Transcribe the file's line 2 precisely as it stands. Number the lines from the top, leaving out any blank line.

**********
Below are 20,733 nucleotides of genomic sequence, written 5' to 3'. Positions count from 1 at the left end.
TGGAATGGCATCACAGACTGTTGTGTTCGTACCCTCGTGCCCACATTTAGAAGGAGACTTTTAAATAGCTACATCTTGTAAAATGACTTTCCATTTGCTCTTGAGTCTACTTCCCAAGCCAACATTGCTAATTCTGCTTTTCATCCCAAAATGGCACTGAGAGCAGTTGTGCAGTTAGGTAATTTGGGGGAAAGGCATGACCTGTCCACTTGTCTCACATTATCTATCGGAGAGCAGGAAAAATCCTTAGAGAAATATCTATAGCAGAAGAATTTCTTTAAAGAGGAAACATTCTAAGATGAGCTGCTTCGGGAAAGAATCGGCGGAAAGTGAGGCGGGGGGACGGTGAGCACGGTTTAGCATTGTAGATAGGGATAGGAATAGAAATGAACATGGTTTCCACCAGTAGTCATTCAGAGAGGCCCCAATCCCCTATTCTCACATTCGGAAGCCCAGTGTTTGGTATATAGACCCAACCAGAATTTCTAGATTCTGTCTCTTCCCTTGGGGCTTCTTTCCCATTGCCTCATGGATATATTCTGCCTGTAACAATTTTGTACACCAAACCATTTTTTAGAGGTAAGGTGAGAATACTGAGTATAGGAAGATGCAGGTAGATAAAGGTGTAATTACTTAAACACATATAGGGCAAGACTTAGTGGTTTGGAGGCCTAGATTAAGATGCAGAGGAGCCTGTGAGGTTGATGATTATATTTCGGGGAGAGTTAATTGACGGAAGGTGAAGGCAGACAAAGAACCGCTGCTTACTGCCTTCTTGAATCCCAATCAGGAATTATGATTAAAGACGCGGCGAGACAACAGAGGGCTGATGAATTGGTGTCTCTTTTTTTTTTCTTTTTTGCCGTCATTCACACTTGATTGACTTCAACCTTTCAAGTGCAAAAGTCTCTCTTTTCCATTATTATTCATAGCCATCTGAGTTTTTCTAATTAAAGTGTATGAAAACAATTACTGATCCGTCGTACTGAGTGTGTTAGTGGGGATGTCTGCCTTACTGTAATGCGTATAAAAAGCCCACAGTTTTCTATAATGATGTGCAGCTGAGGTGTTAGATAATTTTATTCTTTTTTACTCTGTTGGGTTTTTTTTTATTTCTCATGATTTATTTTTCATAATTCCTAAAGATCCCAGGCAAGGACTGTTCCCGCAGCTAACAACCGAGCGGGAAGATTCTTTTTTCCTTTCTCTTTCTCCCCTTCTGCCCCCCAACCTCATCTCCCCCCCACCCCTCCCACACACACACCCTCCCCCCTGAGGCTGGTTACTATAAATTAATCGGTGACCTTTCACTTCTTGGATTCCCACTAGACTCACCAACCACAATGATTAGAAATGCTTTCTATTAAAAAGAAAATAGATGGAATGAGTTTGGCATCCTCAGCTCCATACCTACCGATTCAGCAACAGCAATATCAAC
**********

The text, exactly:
TGGAATGGCATCACAGACTGTTGTGTTCGTACCCTCGTGCCCACATTTAGAAGGAGACTTTTAAATAGCTACATCTTGTAAAATGACTTTCCATTTGCTCTTGAGTCTACTTCCCAAGCCAACATTGCTAATTCTGCTTTTCATCCCAAAATGGCACTGAGAGCAGTTGTGCAGTTAGGTAATTTGGGGGAAAGGCATGACCTGTCCACTTGTCTCACATTATCTATCGGAGAGCAGGAAAAATCCTTAGAGAAATATCTATAGCAGAAGAATTTCTTTAAAGAGGAAACATTCTAAGATGAGCTGCTTCGGGAAAGAATCGGCGGAAAGTGAGGCGGGGGGACGGTGAGCACGGTTTAGCATTGTAGATAGGGATAGGAATAGAAATGAACATGGTTTCCACCAGTAGTCATTCAGAGAGGCCCCAATCCCCTATTCTCACATTCGGAAGCCCAGTGTTTGGTATATAGACCCAACCAGAATTTCTAGATTCTGTCTCTTCCCTTGGGGCTTCTTTCCCATTGCCTCATGGATATATTCTGCCTGTAACAATTTTGTACACCAAACCATTTTTTAGAGGTAAGGTGAGAATACTGAGTATAGGAAGATGCAGGTAGATAAAGGTGTAATTACTTAAACACATATAGGGCAAGACTTAGTGGTTTGGAGGCCTAGATTAAGATGCAGAGGAGCCTGTGAGGTTGATGATTATATTTCGGGGAGAGTTAATTGACGGAAGGTGAAGGCAGACAAAGAACCGCTGCTTACTGCCTTCTTGAATCCCAATCAGGAATTATGATTAAAGACGCGGCGAGACAACAGAGGGCTGATGAATTGGTGTCTCTTTTTTTTTTCTTTTTTGCCGTCATTCACACTTGATTGACTTCAACCTTTCAAGTGCAAAAGTCTCTCTTTTCCATTATTATTCATAGCCATCTGAGTTTTTCTAATTAAAGTGTATGAAAACAATTACTGATCCGTCGTACTGAGTGTGTTAGTGGGGATGTCTGCCTTACTGTAATGCGTATAAAAAGCCCACAGTTTTCTATAATGATGTGCAGCTGAGGTGTTAGATAATTTTATTCTTTTTTACTCTGTTGGGTTTTTTTTTATTTCTCATGATTTATTTTTCATAATTCCTAAAGATCCCAGGCAAGGACTGTTCCCGCAGCTAACAACCGAGCGGGAAGATTCTTTTTTCCTTTCTCTTTCTCCCCTTCTGCCCCCCAACCTCATCTCCCCCCCACCCCTCCCACACACACACCCTCCCCCCTGAGGCTGGTTACTATAAATTAATCGGTGACCTTTCACTTCTTGGATTCCCACTAGACTCACCAACCACAATGATTAGAAATGCTTTCTATTAAAAAGAAAATAGATGGAATGAGTTTGGCATCCTCAGCTCCATACCTACCGATTCAGCAACAGCAATATCAAC